Friday, August 7, 2015

Obama says Iran advised Ansarullah against launching armed campaign in 2014

Saudi (RSLFAF) AH-64 Apache attack helicopter reported 05AUG15 to be shot down by Yemeni SAM in the district of Harad, in the western Yemeni province of Hajjah.

According to Huffington Post, dated 06AUG15:
Iran tried to hold back Shia rebels who were intent on taking the Yemeni capital of Sanaa at the height of the uprising in 2014, President Barack Obama told a group of reporters Wednesday afternoon.
The Houthi rebels, however, ignored the advice and marched on, precipitating a much wider war in Yemen.
Obama's observation confirms an earlier Huffington Post report that, contrary to widespread assumptions in the United States, Iran was not the driving force of the crisis in Yemen.
The president relayed the anecdote as an example of how Iran is calculating, rational and opportunistic in its interventions, rather than being wildly driven by the passions of its ideology, at a briefing with reporters to discuss the nuclear deal between Iran and six world powers.
“When the Houthis started moving, that wasn’t on orders from Soleimani, that wasn’t on an order from the IRGC,” he said, referring to Qasim Soleimani, the head of the Iranian Revolutionary Guard.”That was an expression of the traditional Houthi antagonism towards Sanaa, and some of the machinations of the former president, [Ali Abdullah] Saleh, who was making common cause out of expediency with the Houthis.”
"We watched as this proceeded. There were moments where Iran was actually urging potential restraint,” he said. ”Now, once the Houthis march in and there’s no there there” -- in other words, the government completely collapsed and Houthis expecting resistance found none at all -- “
Commentary: Iranian intelligence likely assessed risks inherent with Ansarullah launching armed campaign in 2014. What's more, with the subsequent Feb. 2015 pullout of Western embassy personnel in Sanaa providing indication of impending Saudi-led air offensive, their warnings appeared vindicated.

Also related to Yemen from Huffington Post is this 05AUG15 interview of ex-President Ali Abdullah Saleh, click HERE. [h/t Tom Cooper] Excerpts:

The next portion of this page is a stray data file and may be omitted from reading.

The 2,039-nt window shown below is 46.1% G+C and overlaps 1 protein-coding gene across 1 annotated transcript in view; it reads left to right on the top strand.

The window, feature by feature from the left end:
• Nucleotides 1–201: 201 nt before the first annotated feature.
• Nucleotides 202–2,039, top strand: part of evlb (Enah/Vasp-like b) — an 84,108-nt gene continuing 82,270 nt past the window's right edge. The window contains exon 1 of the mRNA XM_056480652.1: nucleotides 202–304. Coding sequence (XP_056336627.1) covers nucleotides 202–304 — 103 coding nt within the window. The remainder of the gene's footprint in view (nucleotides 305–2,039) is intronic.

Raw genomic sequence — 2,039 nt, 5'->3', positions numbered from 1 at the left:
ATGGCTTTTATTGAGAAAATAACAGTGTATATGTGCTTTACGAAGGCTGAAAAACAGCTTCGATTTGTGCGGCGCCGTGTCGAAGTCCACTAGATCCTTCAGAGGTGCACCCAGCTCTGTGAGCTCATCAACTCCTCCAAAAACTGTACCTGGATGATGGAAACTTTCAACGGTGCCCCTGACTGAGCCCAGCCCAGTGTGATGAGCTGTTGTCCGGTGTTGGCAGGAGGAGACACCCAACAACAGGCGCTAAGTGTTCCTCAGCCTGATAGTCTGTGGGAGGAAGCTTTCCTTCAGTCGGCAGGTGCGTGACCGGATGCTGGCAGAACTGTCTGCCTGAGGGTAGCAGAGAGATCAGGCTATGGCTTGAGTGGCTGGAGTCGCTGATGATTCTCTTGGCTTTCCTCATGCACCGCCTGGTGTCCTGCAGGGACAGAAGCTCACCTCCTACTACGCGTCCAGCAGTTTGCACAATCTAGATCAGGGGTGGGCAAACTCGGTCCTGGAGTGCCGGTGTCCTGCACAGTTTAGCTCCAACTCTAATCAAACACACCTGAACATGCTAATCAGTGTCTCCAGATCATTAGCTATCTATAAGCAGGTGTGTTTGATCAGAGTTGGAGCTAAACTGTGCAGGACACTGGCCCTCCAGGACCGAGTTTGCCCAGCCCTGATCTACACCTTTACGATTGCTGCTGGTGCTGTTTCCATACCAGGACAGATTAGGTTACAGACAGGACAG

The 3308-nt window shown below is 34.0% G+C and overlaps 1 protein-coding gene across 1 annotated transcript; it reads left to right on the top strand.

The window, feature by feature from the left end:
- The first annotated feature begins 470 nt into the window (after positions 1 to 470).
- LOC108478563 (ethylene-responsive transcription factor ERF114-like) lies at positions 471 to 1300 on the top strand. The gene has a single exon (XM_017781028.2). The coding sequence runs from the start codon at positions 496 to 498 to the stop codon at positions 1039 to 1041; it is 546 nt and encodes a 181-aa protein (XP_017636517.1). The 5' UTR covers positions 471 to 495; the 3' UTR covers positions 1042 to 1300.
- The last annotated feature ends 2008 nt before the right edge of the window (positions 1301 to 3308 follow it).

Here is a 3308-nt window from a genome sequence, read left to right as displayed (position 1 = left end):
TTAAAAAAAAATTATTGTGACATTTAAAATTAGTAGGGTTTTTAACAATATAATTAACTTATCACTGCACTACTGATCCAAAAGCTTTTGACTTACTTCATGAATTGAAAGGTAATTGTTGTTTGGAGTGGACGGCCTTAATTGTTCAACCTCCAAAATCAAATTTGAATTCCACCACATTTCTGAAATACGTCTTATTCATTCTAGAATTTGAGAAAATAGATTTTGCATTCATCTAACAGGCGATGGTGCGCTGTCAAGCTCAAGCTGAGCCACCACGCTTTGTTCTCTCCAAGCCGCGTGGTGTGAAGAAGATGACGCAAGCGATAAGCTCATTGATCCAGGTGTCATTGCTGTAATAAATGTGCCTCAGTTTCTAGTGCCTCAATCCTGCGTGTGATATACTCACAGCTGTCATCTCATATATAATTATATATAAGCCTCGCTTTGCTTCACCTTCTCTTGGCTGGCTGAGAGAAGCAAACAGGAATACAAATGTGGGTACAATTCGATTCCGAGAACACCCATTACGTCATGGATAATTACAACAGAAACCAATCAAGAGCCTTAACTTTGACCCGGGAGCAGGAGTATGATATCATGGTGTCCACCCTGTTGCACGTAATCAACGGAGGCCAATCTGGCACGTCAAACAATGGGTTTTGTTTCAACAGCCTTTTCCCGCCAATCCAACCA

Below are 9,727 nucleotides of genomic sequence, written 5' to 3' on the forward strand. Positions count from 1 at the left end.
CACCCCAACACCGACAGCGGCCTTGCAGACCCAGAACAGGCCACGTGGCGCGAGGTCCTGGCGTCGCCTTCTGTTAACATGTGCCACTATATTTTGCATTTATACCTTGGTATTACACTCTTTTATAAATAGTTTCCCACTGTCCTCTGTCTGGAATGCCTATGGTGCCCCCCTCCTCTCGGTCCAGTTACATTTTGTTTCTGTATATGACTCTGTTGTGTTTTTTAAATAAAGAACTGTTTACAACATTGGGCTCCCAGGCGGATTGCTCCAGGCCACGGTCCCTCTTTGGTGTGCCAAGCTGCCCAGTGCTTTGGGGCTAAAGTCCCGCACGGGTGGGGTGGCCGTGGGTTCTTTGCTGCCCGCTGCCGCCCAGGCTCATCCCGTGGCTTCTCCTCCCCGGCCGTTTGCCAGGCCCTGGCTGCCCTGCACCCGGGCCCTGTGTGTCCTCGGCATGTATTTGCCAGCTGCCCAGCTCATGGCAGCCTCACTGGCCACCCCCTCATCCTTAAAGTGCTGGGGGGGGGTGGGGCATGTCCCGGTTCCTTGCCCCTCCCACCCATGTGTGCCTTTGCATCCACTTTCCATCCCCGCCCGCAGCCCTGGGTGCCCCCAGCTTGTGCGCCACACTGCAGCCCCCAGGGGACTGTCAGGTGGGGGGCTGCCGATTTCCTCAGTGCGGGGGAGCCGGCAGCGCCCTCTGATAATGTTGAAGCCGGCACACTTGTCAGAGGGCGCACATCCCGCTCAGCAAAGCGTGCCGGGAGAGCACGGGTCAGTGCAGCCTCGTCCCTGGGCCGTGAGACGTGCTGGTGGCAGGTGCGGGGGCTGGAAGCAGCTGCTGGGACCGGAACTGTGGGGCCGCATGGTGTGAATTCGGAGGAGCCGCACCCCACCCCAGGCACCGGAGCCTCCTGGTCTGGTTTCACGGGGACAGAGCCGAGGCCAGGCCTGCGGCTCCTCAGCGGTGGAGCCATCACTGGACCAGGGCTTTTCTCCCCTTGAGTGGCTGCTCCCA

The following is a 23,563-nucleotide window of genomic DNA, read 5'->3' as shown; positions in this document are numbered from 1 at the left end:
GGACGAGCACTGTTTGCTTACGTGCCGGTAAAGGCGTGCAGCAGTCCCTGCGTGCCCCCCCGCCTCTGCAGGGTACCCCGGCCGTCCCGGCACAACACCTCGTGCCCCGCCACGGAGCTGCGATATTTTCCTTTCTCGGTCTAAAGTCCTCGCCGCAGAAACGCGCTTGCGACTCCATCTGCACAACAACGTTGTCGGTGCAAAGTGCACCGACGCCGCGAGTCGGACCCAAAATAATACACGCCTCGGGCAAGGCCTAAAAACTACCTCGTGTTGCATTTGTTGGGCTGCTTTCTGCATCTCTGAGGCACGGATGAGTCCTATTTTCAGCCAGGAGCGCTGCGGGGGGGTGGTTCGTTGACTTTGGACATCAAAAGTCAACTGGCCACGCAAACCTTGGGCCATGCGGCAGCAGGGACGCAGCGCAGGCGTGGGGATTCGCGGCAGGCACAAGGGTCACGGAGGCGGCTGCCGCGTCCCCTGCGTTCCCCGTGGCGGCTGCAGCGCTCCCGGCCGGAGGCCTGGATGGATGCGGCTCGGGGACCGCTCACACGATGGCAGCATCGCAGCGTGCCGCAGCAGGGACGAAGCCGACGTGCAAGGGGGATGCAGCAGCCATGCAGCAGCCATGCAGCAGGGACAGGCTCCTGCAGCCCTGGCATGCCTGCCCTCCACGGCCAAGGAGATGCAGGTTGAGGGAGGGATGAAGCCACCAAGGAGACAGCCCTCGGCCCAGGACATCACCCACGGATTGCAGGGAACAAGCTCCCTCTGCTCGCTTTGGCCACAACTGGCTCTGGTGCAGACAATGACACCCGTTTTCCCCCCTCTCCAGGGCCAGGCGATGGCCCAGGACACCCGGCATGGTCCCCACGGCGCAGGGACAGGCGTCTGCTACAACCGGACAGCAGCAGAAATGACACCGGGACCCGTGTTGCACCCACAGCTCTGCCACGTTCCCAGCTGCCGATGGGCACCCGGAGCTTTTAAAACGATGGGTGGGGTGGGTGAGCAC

Q: What do you consider to be the shortcomings of the Houthis?
A: Since they are now in charge of the county, Houthis should pay more attention to political work, and they should develop a convincing program, so that they can really present themselves as a superior alternative to Hadi the traitor and the Muslim Brotherhood.
Q: Did you know that they would take over Sanaa?
A: I have already clarified that I did not know that they would enter Sanaa, and that the person who was aware of that was the traitor Hadi, who helped them in order to undermine the Muslim Brotherhood and to get rid of them, as he did when he brought down Amran and got rid of Awlad al-Ahmar after they all became a burden.
Q: Among Saudi Arabia, Iran and Gulf countries, which do you consider a friend of the Yemeni people?
A: They are all friends. After its aggression on Yemen, Saudi Arabia is no longer a friend. It is a country that has assaulted my country and the Yemeni people.
The entire interview deserves a full read at Huffington Post Arabi.


Nader Uskowi said...

Mark, the president also said, in the same interview, actually in the same sentence quoted above, that Iran wanted to get arms to the Houthis and cause problem for the Saudis. This corresponds with the argument that in Houthis' advance to Sanaa and then the rest of the country, Iran saw a golden opportunity and began to support the Houthi drive. Although it has not succeeded to fully support them (by advisers, foreign Shia militias, arms) at the level it would have wanted because of Saudi and UAE intervention to stop Iran from expanding its influence in Yemen and the Arabian Peninsula.